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Ketone

- Noun

One of a large class of organic substances resembling the aldehydes, obtained by the distillation of certain salts of organic acids and consisting of carbonyl (CO) united with two hydrocarbon radicals. In general the ketones are colorless volatile liquids having a pungent ethereal odor.


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  • Ketone

    In chemistry, a ketone /ˈkiːtoʊn/ is a functional group with the structure RC(=O)R', where R and R' can be a variety of carbon-containing substituents. Ketones and aldehydes are simple compounds that contain a carbonyl group (a carbon-oxygen double bond). They are considered "simple" because they do not have reactive groups like −OH or −Cl attached directly to the carbon atom in the carbonyl group, as in carboxylic acids containing −COOH. Many ketones are known and many are of great importance in industry and in biology. Examples include many sugars (ketoses ) and the industrial solvent acetone, which is the smallest ketone.

  • Methyl vinyl ketone

    Methyl vinyl ketone

    Methyl vinyl ketone (MVK, IUPAC name: butenone) is the organic compound with the formula CH3C(O)CH=CH2. It is a reactive compound classified as an enone, in fact the simplest example thereof. It is a colorless, flammable, highly toxic liquid with a pungent odor. It is soluble in water and polar organic solvents. It is a useful intermediate in the synthesis of other compounds.

  • Weinreb ketone synthesis

    The Weinreb–Nahm ketone synthesis is a chemical reaction used in organic chemistry to make carbon–carbon bonds. It was discovered in 1981 by Steven M. Weinreb and Steven Nahm as a method to synthesize ketones. The original reaction involved two subsequent nucleophilic acyl substitutions: the conversion of an acid chloride with N,O-Dimethylhydroxylamine, to form a Weinreb–Nahm amide, and subsequent treatment of this species with an organometallic reagent such as a Grignard reagent or organolithium reagent. Nahm and Weinreb also reported the synthesis of aldehydes by reduction of the amide with an excess of lithium aluminum hydride (see amide reduction ).

  • Methylethyl ketone oxime

    Methylethyl ketone oxime

    Methylethyl ketone oxime is the organic compound with the formula C2H5C(NOH)CH3. This colourless liquid is the oxime derivative of methyl ethyl ketone. MEKO, as it is called in the paint industry, is used to suppress "skinning" of paints: the formation of a skin on paint before it is used. MEKO functions by binding the drying agents, metal salts that catalyze the oxidative crosslinking of drying oils. Once the paint is applied to a surface, MEKO evaporates, thereby allowing the drying process to proceed. Other antiskinning agents have been used, including phenol-based antioxidants, but these tend to yellow the paint.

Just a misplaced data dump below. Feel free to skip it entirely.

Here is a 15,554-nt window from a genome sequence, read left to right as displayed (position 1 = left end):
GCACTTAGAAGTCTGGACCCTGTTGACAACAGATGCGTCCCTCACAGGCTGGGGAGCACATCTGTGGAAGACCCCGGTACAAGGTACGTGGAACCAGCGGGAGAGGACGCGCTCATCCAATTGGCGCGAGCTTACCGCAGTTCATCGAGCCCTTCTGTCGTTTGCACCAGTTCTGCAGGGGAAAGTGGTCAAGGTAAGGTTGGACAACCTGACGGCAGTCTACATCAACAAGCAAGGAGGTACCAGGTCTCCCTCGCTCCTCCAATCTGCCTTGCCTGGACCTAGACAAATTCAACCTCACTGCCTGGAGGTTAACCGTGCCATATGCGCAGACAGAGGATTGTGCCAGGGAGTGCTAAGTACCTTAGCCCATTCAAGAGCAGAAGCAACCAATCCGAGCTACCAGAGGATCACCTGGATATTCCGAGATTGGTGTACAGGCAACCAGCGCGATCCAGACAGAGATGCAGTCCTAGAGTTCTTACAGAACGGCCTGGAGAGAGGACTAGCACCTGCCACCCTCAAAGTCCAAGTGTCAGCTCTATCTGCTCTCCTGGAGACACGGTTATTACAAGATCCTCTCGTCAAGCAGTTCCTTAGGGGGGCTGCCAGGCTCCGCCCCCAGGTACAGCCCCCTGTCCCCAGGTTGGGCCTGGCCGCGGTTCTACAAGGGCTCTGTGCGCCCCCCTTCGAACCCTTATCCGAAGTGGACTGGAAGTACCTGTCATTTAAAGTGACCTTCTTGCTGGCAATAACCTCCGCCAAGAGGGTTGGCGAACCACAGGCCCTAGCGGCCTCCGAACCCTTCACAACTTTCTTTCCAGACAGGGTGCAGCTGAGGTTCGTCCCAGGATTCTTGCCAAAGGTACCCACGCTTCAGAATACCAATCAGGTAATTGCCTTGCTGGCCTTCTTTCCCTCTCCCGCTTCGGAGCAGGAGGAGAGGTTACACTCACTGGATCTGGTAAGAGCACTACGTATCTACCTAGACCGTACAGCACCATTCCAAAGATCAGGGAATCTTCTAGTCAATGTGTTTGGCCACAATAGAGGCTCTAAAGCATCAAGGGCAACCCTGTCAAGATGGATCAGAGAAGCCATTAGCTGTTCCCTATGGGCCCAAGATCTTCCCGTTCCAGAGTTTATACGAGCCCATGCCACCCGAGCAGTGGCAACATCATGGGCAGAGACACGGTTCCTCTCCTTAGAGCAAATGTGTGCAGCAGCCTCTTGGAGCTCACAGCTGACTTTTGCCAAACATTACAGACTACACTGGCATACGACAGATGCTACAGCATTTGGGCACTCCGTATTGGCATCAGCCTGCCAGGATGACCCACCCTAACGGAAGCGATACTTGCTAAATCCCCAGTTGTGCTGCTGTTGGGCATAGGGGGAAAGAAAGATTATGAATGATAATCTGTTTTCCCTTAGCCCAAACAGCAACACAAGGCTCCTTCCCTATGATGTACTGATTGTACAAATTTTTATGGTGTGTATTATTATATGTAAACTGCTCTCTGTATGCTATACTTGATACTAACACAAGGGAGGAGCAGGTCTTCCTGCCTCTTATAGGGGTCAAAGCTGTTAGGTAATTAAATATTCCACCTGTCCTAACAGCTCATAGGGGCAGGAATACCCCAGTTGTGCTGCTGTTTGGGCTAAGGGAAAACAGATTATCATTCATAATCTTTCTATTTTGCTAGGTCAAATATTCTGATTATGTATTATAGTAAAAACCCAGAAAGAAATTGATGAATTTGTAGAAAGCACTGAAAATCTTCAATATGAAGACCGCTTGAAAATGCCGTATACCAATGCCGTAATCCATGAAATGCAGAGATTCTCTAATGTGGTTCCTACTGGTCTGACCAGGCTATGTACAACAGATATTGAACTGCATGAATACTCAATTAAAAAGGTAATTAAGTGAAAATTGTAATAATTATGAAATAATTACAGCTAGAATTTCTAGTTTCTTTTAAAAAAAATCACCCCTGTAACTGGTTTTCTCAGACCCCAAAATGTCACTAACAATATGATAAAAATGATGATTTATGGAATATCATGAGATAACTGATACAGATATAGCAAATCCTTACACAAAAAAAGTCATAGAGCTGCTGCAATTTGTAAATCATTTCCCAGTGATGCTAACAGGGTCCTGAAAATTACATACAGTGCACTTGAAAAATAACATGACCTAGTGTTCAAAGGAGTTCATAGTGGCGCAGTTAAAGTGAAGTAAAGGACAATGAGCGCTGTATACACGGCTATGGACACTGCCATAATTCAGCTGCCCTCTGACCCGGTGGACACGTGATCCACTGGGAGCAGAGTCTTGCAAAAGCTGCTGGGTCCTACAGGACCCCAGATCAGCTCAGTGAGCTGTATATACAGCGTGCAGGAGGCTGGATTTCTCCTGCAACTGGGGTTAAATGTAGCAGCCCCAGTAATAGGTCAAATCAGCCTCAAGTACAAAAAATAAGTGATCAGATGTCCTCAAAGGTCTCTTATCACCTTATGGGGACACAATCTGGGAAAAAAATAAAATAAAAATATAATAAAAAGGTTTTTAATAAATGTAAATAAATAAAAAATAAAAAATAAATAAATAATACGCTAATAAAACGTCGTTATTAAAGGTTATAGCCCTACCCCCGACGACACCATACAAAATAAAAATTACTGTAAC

• Methyl isopropyl ketone

    Methyl isopropyl ketone

    3-Methyl-2-butanone (methyl isopropyl ketone, MIPK) is a ketone and solvent of minor importance. It is comparable to MEK (Methyl ethyl ketone ), but has a lower solvency and is more expensive.

  • Michler's ketone

    Michler's ketone

    Michler’s ketone is an organic compound with the formula of [(CH3)2NC6H4]2CO. This electron-rich derivative of benzophenone is an intermediate in the production of dyes and pigments, for example Methyl violet. It is also used as a photosensitizer. It is named after the German chemist Wilhelm Michler.

  • Blaise ketone synthesis

    The Blaise ketone synthesis (named after Edmond Blaise) is the chemical reaction of acid chlorides with organozinc compounds to give ketones. [] []

  • Perilla ketone

    Perilla ketone

    Perilla ketone is a natural terpenoid that consists of a furan ring with a six-carbon side chain containing a ketone functional group. It is a colorless oil that is sensitive to oxygen, becoming colored upon standing. The ketone was identified in 1943 by Sebe as the main component of the essential oil of Perilla frutescens. Perilla ketone is present in the leaves and seeds of purple mint (Perilla frutescens), which is toxic to some animals. When cattle and horses consume purple mint when grazing in fields in which it grows, the perilla ketone causes pulmonary edema leading to a condition sometimes called perilla mint toxicosis.

  • Ethyl isopropyl ketone

    Ethyl isopropyl ketone

    Ethyl isopropyl ketone (2-methyl-3-pentanone) is an aliphatic ketone with used as a reagent in organic chemistry and as a solvent.

  • Wieland–Miescher ketone

    Wieland–Miescher ketone

    The Wieland–Miescher ketone is a racemic bicyclic diketone (enedione) and is a versatile synthon which has so far been employed in the total synthesis of more than 50 natural products, predominantly sesquiterpenoids, diterpenes and steroids possessing possible biological properties including anticancer, antimicrobial, antiviral, antineurodegenerative and immunomodulatory activities. The reagent is named after two chemists from Ciba Geigy, Karl Miescher and Peter Wieland (not to be confused with Heinrich Otto Wieland ). Examples of syntheses performed using the optically active enantiomer of this diketone as a starting material are that of ancistrofuran and the Danishefsky total synthesis of Taxol.

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